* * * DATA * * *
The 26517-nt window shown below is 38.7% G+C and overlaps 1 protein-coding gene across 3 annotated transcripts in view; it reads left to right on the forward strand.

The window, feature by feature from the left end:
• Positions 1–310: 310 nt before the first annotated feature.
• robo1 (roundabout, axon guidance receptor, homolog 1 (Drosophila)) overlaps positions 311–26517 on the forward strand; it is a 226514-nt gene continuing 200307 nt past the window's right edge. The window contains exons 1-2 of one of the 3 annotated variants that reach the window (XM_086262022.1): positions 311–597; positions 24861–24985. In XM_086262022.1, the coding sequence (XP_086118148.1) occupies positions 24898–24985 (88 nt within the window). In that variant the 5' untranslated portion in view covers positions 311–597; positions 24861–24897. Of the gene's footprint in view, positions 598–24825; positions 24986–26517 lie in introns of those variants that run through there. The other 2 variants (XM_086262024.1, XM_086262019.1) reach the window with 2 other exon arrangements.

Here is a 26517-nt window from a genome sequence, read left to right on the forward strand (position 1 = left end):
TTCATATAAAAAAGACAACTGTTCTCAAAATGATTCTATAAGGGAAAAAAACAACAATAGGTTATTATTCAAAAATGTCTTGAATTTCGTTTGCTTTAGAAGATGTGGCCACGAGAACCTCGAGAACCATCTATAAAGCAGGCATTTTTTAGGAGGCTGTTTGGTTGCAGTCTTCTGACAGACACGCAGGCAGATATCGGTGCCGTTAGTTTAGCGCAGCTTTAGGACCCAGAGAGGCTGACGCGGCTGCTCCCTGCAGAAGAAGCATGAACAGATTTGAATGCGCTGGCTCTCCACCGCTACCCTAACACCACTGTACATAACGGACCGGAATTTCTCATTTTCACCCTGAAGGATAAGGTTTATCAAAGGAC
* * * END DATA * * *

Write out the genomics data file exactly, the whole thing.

The 26517-nt window shown below is 38.7% G+C and overlaps 1 protein-coding gene across 3 annotated transcripts in view; it reads left to right on the forward strand.

The window, feature by feature from the left end:
• Positions 1–310: 310 nt before the first annotated feature.
• robo1 (roundabout, axon guidance receptor, homolog 1 (Drosophila)) overlaps positions 311–26517 on the forward strand; it is a 226514-nt gene continuing 200307 nt past the window's right edge. The window contains exons 1-2 of one of the 3 annotated variants that reach the window (XM_086262022.1): positions 311–597; positions 24861–24985. In XM_086262022.1, the coding sequence (XP_086118148.1) occupies positions 24898–24985 (88 nt within the window). In that variant the 5' untranslated portion in view covers positions 311–597; positions 24861–24897. Of the gene's footprint in view, positions 598–24825; positions 24986–26517 lie in introns of those variants that run through there. The other 2 variants (XM_086262024.1, XM_086262019.1) reach the window with 2 other exon arrangements.

Here is a 26517-nt window from a genome sequence, read left to right on the forward strand (position 1 = left end):
TTCATATAAAAAAGACAACTGTTCTCAAAATGATTCTATAAGGGAAAAAAACAACAATAGGTTATTATTCAAAAATGTCTTGAATTTCGTTTGCTTTAGAAGATGTGGCCACGAGAACCTCGAGAACCATCTATAAAGCAGGCATTTTTTAGGAGGCTGTTTGGTTGCAGTCTTCTGACAGACACGCAGGCAGATATCGGTGCCGTTAGTTTAGCGCAGCTTTAGGACCCAGAGAGGCTGACGCGGCTGCTCCCTGCAGAAGAAGCATGAACAGATTTGAATGCGCTGGCTCTCCACCGCTACCCTAACACCACTGTACATAACGGACCGGAATTTCTCATTTTCACCCTGAAGGATAAGGTTTATCAAAGGAC